Despite the acceptance of fashionable sportswear as a form of casual dressing in French fashion in the 1920s, the American garment industry went on to become the most prominent producers of such clothing.[12] The key difference between French and American sportswear was that French sportswear was usually a small part of a high-end designer's output, while the American sportswear designers focused on affordable, versatile, easy-care garments that could be mass-produced and were relevant to the customer's lifestyle, enabling the modern, increasingly emancipated woman to dress herself without a maid's assistance.[10] Although the influence of Europe, particularly Parisian high fashion and English tailoring, was always significant, the Great Depression which started in 1929 acted as a trigger to encourage American fashion to focus on homegrown style and design - particularly sportswear.[8] With 13 million Americans left unemployed by the Depression, it was necessary to create jobs and reduce the competition from imported goods in order to improve the American economy.[6] At the same time, the growth of female athleticism and increased female employment fueled a need for simpler and less expensive clothing.[6][17]
Rebecca Arnold and Emily S. Rosenberg have noted how the American look, demonstrated through healthy teeth and the use of affordable, good-quality fashionable clothing to present a neat and practical appearance, despite claims of egalitarianism, was ultimately held up against white standards of beauty.[31][32] Rosenberg has pointed out a six-page spread in LIFE dated May 21, 1945, which explicitly described girls with an athletic 'American look' of good teeth, good grooming, and good, not-too-masculine, simple, neat attire, as being seen as preferable to girls from England, France, Australia or Polynesia.[32][33]
In the 1930s and '40s, it was rare for clothing to be justified through its practicality. It was traditionally thought that Paris fashion exemplified beauty, and therefore, sportswear required different criteria for assessment.[10] The designer's personal life was therefore linked to their sportswear designs. Another selling point was sportswear's popularity with consumers, with department store representatives such as Dorothy Shaver of Lord & Taylor using sales figures to back up their claims.[10] Maxwell and Potter were two of the first three sportswear designers, along with Helen Cookman, to be showcased and name-checked in Shaver's window displays and advertisements for Lord & Taylor.[22] Between 1932 and 1939, Shaver's "American Look" program at Lord & Taylor promoted over sixty American designers including McCardell, Potter and Merry Hull.[17][23] Shaver advertised her American designers as if they were French couturiers,[6] and promoted their lower costs as a positive feature, rather than a sign of inferiority.[24] One of Shaver's retail experiments was a 'College Shop' section in the store, opened in the early 1930s and run by her assistant Helen Maddock, with the intent of offering casual but flattering clothing to young female college students. The stock, however, ended up selling swiftly to adult women as well as to the students.[22]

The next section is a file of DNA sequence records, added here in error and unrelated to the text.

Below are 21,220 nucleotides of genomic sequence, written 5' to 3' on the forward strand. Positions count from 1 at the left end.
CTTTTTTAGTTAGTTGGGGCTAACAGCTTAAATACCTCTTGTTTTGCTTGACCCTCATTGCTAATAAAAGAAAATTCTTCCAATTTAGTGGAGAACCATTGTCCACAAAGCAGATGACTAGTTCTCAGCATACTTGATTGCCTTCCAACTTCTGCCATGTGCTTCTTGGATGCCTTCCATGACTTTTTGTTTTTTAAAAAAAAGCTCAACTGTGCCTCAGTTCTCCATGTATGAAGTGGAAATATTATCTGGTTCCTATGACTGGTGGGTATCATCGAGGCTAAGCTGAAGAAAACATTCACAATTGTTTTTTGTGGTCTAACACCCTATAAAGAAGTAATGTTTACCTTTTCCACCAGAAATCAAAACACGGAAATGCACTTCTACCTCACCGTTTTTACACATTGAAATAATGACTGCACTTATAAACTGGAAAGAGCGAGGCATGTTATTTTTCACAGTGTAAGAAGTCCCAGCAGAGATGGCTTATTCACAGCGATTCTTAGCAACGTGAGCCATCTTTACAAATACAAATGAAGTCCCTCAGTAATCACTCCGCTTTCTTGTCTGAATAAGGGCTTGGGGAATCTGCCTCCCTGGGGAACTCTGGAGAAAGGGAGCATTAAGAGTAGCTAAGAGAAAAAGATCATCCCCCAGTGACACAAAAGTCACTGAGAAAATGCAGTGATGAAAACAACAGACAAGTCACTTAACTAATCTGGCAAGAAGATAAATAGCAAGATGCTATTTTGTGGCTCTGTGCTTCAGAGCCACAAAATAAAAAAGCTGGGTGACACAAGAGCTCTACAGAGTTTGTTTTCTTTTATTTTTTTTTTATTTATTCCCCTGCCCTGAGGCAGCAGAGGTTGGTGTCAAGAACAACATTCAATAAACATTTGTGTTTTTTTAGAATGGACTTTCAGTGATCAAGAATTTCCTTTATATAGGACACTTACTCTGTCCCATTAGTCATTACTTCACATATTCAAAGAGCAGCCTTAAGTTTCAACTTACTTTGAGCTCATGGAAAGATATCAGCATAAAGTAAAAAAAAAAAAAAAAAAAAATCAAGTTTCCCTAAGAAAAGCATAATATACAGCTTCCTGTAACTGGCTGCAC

Quand vous pensez à un sweat, qu’est-ce qui vous vient à l’esprit? Que ce soit un sweat capuchon décontracté à enfiler le matin pour promener votre chien ou un sweat ras-du-cou imprimé à la fois tendance et parfaitement confortable pour une fraîche soirée d’automne, vous pouvez pousser votre look un cran plus haut grâce à la sélection diversifiée de Simons. Parcourez une variété de styles, de couleurs et de marques et étoffez votre garde-robe avec des pièces qui rehausseront vos tenues décontractées. Avec tous ces choix branchés à portée de main, vous pouvez enfin abandonner ce vieux sweat qui date du secondaire.

Think: clothing that not only performs, but also inspires. That’s the winning pairing that Roots of Fight features in each of their pieces, which celebrate legendary athletes like Muhammad Ali and Mike Tyson. As the brand's promotional material puts it, “Each story we tell depicts the unending fight at the root of every human triumph.” This gear has that old school feel with a new school design that performs well in the gym or on-the-go.